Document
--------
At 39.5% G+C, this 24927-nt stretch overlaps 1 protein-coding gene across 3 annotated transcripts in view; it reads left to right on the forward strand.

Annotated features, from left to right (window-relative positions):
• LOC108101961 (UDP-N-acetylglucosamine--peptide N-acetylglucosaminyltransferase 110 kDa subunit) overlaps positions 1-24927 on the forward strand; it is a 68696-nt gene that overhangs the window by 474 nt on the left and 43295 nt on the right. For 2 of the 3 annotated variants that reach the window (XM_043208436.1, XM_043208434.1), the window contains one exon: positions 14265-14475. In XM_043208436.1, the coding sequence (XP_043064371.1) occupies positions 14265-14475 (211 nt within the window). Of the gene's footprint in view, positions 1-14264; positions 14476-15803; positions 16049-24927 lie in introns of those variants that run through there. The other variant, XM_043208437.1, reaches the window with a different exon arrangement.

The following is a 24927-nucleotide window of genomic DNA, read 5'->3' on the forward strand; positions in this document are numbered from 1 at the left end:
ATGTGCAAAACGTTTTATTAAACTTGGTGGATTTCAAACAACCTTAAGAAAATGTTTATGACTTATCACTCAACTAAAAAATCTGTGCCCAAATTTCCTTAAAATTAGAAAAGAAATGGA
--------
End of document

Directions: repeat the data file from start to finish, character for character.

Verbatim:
At 39.5% G+C, this 24927-nt stretch overlaps 1 protein-coding gene across 3 annotated transcripts in view; it reads left to right on the forward strand.

Annotated features, from left to right (window-relative positions):
• LOC108101961 (UDP-N-acetylglucosamine--peptide N-acetylglucosaminyltransferase 110 kDa subunit) overlaps positions 1-24927 on the forward strand; it is a 68696-nt gene that overhangs the window by 474 nt on the left and 43295 nt on the right. For 2 of the 3 annotated variants that reach the window (XM_043208436.1, XM_043208434.1), the window contains one exon: positions 14265-14475. In XM_043208436.1, the coding sequence (XP_043064371.1) occupies positions 14265-14475 (211 nt within the window). Of the gene's footprint in view, positions 1-14264; positions 14476-15803; positions 16049-24927 lie in introns of those variants that run through there. The other variant, XM_043208437.1, reaches the window with a different exon arrangement.

The following is a 24927-nucleotide window of genomic DNA, read 5'->3' on the forward strand; positions in this document are numbered from 1 at the left end:
ATGTGCAAAACGTTTTATTAAACTTGGTGGATTTCAAACAACCTTAAGAAAATGTTTATGACTTATCACTCAACTAAAAAATCTGTGCCCAAATTTCCTTAAAATTAGAAAAGAAATGGA